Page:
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Second paragraph of third chapter:
There was a new self-consciousness, yes, and probably some bewilderment when the book was published. But confidence, too, from the fact of having written the poems. In 1966 Marie and I were living on a housing estate on the outskirts of Belfast, a characterless sort of a place, and I remember getting my six free copies, probably in late April. The actual book looked very good: a lime-green and solid-pink dust jacket, and on the back a list of the Faber poets. Fabulous names: Auden, Eliot, Hughes, Larkin, Lowell, MacNiece, Spender. It was certainly strange.

I don't actually know Heaney's poetry all that well, but I like what I know. As an O-Level student in the early 1980s, several of his poems were on our curriculum; the one that sticks in my mind is "Digging", which is something of a mission statement:

Digging
Between my finger and my thumb
The squat pen rests; snug as a gun.

Under my window, a clean rasping sound
When the spade sinks into gravelly ground:
My father, digging. I look down

Till his straining rump among the flowerbeds
Bends low, comes up twenty years away
Stooping in rhythm through potato drills
Where he was digging.

The coarse boot nestled on the lug, the shaft
Against the inside knee was levered firmly.
He rooted out tall tops, buried the bright edge deep
To scatter new potatoes that we picked,
Loving their cool hardness in our hands.

By God, the old man could handle a spade.
Just like his old man.

My grandfather cut more turf in a day
Than any other man on Toner’s bog.
Once I carried him milk in a bottle
Corked sloppily with paper. He straightened up
To drink it, then fell to right away
Nicking and slicing neatly, heaving sods
Over his shoulder, going down and down
For the good turf. Digging.

The cold smell of potato mould, the squelch and slap
Of soggy peat, the curt cuts of an edge
Through living roots awaken in my head.
But I’ve no spade to follow men like them.

Between my finger and my thumb
The squat pen rests.
I’ll dig with it.
This book, published in 2009, goes through Heaney's early life in rural Northern Ireland and then through each of his poetry collections one by one, and certainly whets my appetite to become more familiar with him. It misses of course Book VI of The Æneid, published only after Heaney's death. I found some unexpected personal resonances - when I was a Fellow of the Institute of Irish Studies in 1995-96, many of the people who had worked alongside Heaney during his time at QUB in 1966-72 were still around, including Edna Longley for whom I did some editing, and whose "Cliquey Clerihew" must be quoted:
Michael Longley
Is inclined to feel strongly
About being less famous
Than Seamus
I was struck last year by Ruth Padel's observation of the importance of Northern Ireland and the Troubles to English-language poetry in Europe. It's uncontroversial that Heaney's voice was one of the clearest in this phenomenon - pulling together words and phrases to capture a way of looking at things, anchored in all the wider traditions of world literature but firmly rooted in Castledawson and Bellaghy.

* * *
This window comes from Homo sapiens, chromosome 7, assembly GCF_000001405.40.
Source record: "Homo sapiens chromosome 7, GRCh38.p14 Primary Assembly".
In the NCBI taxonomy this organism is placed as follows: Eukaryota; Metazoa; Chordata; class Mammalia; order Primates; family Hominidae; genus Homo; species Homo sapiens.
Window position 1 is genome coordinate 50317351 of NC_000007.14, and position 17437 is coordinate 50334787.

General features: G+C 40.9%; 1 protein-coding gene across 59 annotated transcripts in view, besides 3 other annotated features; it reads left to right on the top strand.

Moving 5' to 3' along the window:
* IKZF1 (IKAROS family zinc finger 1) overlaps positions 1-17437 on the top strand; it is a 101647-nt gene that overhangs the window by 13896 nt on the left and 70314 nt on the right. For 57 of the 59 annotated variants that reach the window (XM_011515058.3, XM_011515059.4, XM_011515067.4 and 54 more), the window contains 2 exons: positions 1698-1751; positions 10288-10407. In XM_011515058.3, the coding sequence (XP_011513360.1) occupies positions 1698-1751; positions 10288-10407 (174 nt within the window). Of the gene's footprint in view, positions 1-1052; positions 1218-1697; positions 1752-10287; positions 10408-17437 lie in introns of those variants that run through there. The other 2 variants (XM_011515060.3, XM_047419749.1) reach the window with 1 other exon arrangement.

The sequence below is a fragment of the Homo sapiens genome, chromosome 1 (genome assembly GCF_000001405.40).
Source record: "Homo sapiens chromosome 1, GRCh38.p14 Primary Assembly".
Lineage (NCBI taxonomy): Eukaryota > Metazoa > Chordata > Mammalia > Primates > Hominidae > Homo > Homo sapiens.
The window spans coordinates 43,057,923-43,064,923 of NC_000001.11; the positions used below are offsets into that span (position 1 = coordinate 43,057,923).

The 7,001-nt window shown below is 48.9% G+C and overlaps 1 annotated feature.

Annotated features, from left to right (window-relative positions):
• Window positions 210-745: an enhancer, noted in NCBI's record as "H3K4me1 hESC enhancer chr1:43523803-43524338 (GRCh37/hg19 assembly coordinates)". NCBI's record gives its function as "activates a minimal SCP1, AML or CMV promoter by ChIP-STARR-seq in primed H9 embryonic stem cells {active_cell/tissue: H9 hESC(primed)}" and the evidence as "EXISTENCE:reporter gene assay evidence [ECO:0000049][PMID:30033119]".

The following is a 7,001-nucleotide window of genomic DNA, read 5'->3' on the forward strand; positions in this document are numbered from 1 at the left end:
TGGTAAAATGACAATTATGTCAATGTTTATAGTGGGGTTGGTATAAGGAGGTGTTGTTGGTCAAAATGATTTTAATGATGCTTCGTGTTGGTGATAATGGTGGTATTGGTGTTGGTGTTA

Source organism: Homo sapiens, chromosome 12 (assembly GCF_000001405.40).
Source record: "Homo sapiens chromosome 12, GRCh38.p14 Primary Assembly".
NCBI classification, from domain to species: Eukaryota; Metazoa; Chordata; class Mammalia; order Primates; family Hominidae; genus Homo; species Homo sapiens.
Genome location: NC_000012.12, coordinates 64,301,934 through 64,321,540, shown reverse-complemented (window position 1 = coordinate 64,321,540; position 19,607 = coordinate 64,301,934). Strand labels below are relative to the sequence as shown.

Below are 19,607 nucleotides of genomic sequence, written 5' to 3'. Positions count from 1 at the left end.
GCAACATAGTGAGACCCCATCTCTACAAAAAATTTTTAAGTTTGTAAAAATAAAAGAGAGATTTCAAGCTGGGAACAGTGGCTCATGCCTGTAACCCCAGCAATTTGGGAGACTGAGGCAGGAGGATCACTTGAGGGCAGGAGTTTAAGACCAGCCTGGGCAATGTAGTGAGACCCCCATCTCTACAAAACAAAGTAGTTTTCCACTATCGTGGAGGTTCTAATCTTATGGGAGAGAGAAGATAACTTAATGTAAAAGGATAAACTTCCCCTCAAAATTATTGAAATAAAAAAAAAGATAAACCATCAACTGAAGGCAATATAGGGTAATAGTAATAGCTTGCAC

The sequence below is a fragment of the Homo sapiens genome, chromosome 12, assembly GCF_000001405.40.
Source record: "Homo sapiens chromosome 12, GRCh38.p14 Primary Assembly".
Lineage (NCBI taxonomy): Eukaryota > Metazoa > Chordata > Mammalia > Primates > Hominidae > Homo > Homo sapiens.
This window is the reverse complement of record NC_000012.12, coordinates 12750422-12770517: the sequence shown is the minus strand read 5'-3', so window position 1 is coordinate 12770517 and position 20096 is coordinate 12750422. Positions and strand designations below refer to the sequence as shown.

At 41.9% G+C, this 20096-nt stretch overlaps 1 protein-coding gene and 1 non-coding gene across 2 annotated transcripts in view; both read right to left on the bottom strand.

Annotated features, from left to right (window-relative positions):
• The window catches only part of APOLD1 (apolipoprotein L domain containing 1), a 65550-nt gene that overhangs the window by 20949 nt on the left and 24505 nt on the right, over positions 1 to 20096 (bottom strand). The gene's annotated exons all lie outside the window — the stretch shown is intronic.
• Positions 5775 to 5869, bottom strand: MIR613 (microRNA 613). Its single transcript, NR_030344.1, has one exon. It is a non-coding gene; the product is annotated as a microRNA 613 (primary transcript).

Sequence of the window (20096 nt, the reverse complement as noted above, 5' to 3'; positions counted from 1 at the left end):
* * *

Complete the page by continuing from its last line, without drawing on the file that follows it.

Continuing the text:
There's lots of stuff here - the importance of translation (The Æneid is mentioned, Beowulf isn't); the famous encounter with Danny Morrison (disputed by the only other person who was there); the importance of place - Wicklow, America, Greece; and how he found out he had won the Nobel Prize a day and a half after the rest of the world knew. Even with only a passing knowledge of Heaney's work, I found it fascinating.

I met Seamus Heaney only once, a chance encounter in a pub (the Foggy Dew in Temple Bar in Dublin, some time around 1989); he offered to buy me a drink on the basis of having known my parents in his Belfast days, but I was too shy to accept. I wish I had. I learned a lot from this book, and I would have learned something from even ten minutes' conversation with him. You can get it here.

This was the top book I had acquired in 2013 but not yet read. Next on that list is Halo: The Thursday War, by Karen Traviss.


Incidentally, here is the second poem from Heaney's third collection, "Bog Oak" from Wintering Out.
Bog Oak
A carter's trophy
split for rafters,
a cobwebbed, black,
long-seasoned rib

under the first thatch,
I might tarry
with the moustached
dead, the creel-fillers,

or eavesdrop on
their hopeless wisdom
as a blow-down of smoke
struggles over the half-door

and mizzling rain
blurs the far end
of the cart track.
The softening ruts

lead back to no
'oak groves', no
cutters of mistletoe
in the green clearings.

Perhaps I just make out
Edmund Spenser,
dreaming sunlight,
encroached upon by

geniuses who creep
'out of every corner
of the woodes and glennes'
towards watercress and carrion.
You can get Wintering Out here.

Comments

( 1 comment — Leave a comment )
Mick Taylor
Jul. 21st, 2019 06:50 pm (UTC)
I DID meet Seamus Heaney
When I was at the (then) New University of Ulster, between 1968 and 1971 I met Seamus Heaney on several occasions as he came to the university to read his poetry. Unlike many poets, Seamus would explain the poems and especially the folklore behind many of his stanzas. I never knew that gate posts were pointed to stop pixies or leprechauns from sitting on them! I found his poems interesting and thoroughly enjoyed listening to him and talking afterwards in the bar.
( 1 comment — Leave a comment )

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